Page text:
D.N.T. Is Full Of B.S.
Evidon hosted a consumer privacy conference on July 19 in New York City, which I attended. Evidon is a company that serves a small icon inside behaviorally targeted display ads so consumers can click to learn which companies are collecting personal information to target ads, and how to opt out of this practice.
The conference agenda centered on "our" industry's self-regulatory program called "Do Not Track" (D.N.T.). The experts on the panels were incredibly well-spoken, extremely well-educated on the subject matter, seemed like very nice people -- and, for the most part, were all full of b.s. This included the keynote speaker from the Federal Trade Commission, David Vladeck, whose title is Director of the Bureau of Consumer Protection, and Genie Barton, who works for the Council of the Better Business Bureau and is apparently responsible for enforcing the adoption of this program among advertisers and their agencies.
What I found so objectionable was the falseness in their collective voice when describing this program as good for consumers. D.N.T. is as much about protecting the interests of consumers as free checking (banks make a killing on overdraft penalties). D.N.T. is about making money. The best interests of consumers are an afterthought.
The bullshit flew throughout the day, reaching a peak when one agency executive pointed to the incredibly low opt-out rate -- which in his mind, demonstrated that consumers understand these ads are what keep the content free. Nothing could be farther from reality. A low opt-out rate indicates consumers don't want to dedicate "their time" to understand "our language" explaining the practice of data collection and how to opt out -- so they give up. Additionally, consumers don't believe their data won't be collected anyway, so why bother. The lack of click-through on these icons and lack of opting out for those who do click represent apathy and disgust, not acceptance. None of the speakers, panelists or those in the audience had an incentive to see this truth.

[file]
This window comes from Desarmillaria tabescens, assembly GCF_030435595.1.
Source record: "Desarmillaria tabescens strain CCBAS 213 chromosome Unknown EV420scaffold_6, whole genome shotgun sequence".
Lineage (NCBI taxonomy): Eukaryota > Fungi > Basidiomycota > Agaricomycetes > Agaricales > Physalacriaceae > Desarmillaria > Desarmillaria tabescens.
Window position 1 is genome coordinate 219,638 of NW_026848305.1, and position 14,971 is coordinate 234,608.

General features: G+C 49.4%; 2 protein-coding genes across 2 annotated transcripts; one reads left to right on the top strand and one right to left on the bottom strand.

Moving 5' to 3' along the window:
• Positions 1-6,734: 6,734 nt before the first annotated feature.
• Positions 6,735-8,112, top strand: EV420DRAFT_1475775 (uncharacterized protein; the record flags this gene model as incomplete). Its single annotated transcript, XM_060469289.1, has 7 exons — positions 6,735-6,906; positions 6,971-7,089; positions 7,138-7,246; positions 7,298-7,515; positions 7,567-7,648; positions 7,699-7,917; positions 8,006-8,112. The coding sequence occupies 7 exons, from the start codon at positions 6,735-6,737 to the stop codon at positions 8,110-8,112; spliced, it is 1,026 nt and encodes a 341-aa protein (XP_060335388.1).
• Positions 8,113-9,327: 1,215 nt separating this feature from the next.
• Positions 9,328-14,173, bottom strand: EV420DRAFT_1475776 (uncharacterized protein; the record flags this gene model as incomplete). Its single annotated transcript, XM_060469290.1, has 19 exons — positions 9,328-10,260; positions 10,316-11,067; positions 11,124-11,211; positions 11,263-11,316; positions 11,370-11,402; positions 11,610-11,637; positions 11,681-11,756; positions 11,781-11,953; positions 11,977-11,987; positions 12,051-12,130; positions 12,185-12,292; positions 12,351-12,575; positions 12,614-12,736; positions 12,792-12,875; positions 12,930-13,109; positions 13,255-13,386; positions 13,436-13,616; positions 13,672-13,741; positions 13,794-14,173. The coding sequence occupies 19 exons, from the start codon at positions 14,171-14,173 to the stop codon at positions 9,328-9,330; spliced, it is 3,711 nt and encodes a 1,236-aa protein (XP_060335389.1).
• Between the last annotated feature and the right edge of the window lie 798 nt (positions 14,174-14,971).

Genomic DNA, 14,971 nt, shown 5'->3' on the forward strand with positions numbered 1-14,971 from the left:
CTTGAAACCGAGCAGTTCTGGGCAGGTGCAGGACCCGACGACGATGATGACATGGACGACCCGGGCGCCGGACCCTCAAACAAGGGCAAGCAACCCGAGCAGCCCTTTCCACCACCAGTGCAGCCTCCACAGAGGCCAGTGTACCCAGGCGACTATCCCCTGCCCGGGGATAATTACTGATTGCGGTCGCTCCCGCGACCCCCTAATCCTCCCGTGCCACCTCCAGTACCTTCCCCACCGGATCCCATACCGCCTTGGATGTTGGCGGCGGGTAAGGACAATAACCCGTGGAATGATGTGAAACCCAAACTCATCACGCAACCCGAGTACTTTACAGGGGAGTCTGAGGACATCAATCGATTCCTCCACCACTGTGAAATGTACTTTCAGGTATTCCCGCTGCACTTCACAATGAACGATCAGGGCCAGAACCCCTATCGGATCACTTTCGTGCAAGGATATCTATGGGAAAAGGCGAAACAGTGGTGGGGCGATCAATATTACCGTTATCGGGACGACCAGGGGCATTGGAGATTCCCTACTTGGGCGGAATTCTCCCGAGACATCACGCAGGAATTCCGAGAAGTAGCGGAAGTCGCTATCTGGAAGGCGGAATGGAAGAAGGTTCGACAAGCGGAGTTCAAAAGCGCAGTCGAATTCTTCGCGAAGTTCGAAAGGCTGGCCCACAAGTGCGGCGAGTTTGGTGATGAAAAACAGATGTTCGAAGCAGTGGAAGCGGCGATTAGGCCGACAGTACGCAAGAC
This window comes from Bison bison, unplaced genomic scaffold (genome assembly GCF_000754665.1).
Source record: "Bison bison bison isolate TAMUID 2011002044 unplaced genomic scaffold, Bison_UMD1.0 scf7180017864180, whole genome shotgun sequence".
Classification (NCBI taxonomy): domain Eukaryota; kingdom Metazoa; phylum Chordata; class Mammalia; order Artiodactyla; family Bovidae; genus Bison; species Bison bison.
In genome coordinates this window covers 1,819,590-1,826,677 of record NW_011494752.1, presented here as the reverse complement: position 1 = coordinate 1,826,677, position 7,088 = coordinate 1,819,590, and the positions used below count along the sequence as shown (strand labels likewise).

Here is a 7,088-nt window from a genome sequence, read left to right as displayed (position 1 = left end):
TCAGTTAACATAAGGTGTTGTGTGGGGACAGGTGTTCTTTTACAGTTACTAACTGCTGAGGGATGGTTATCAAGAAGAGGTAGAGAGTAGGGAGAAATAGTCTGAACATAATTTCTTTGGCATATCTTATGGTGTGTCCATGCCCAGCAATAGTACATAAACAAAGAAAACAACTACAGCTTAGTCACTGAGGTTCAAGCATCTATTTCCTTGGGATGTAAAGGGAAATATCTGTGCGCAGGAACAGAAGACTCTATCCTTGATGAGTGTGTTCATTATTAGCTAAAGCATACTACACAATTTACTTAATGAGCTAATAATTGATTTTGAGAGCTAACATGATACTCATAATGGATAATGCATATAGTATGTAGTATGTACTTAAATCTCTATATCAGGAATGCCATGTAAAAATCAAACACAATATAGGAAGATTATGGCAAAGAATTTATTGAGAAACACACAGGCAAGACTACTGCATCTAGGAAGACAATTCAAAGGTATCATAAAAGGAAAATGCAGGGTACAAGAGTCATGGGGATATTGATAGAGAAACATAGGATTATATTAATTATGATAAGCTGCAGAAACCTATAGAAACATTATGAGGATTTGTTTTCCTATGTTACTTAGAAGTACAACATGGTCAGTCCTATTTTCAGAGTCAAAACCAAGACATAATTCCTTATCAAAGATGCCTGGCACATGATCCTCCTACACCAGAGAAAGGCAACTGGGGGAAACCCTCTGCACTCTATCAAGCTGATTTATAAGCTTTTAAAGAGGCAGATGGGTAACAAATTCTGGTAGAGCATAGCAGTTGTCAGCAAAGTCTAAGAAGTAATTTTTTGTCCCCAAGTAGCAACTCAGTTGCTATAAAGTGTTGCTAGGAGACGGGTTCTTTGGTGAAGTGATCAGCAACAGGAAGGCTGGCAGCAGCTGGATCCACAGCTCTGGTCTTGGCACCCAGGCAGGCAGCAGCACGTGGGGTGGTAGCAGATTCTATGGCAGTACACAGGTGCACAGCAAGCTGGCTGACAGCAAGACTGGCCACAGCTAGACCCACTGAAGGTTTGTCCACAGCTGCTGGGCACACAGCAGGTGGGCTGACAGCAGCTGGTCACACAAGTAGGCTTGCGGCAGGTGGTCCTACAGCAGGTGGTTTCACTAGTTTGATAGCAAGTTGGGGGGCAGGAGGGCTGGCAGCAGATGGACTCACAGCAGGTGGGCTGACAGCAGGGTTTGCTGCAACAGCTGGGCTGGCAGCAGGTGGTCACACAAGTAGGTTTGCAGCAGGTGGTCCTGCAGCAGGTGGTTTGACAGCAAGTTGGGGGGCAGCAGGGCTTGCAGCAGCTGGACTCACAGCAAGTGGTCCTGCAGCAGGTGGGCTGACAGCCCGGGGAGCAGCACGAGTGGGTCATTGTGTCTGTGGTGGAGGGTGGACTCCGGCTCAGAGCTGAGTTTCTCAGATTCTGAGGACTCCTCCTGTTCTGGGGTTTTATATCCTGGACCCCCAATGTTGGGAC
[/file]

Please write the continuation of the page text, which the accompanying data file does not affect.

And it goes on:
During a panel discussion about how opting out means "Do not target ads" but can still mean companies can "collect data" to use in other ways, I threw up a little in my mouth. When it was time for questions, I raised my hand, cleared my throat, and asked, "Why don't you just remove the 'N' from 'D.N.T' so this program becomes an opt-in choice for consumers instead of putting the onus on them to understand how to opt out? Wouldn't that solve a lot of problems for them?"
A flurry of responses came back from the panelists explaining why that would never work for us. The moderator then stepped in and asked the room, "Who thinks the D.N.T. program should be opt-in?" I was the only person to raise his hand.
One response to my question stood out. It came from a panelist named Leslie Harris, who is the president and CEO of the Center for Democracy & Technology. Harris said, "The economic impact [of making this opt-in] would kill the industry. Web sites would go out of business."
When did it become a right to make money from advertising just because you created a Web site? By allowing companies to peer into the windows of consumer behavior without an invitation, essentially making it impossible for consumers to close their blinds, we are keeping low quality Web sites and shady companies in business.
If "D.N.T." became "D.T.," high quality sites would prosper from this incremental offering, low quality sites would either be eliminated or forced to improve their value proposition with their users -- and, most importantly, consumers would be treated like people and not like marks.
Note: If you would like to see our industry treat privacy issues as an opt-in process, "raise your hand" by typing "opt in" in the message boards below. I will be sharing this column and the subsequent responses with a person in Washington D.C. intimately involved in crafting privacy policies.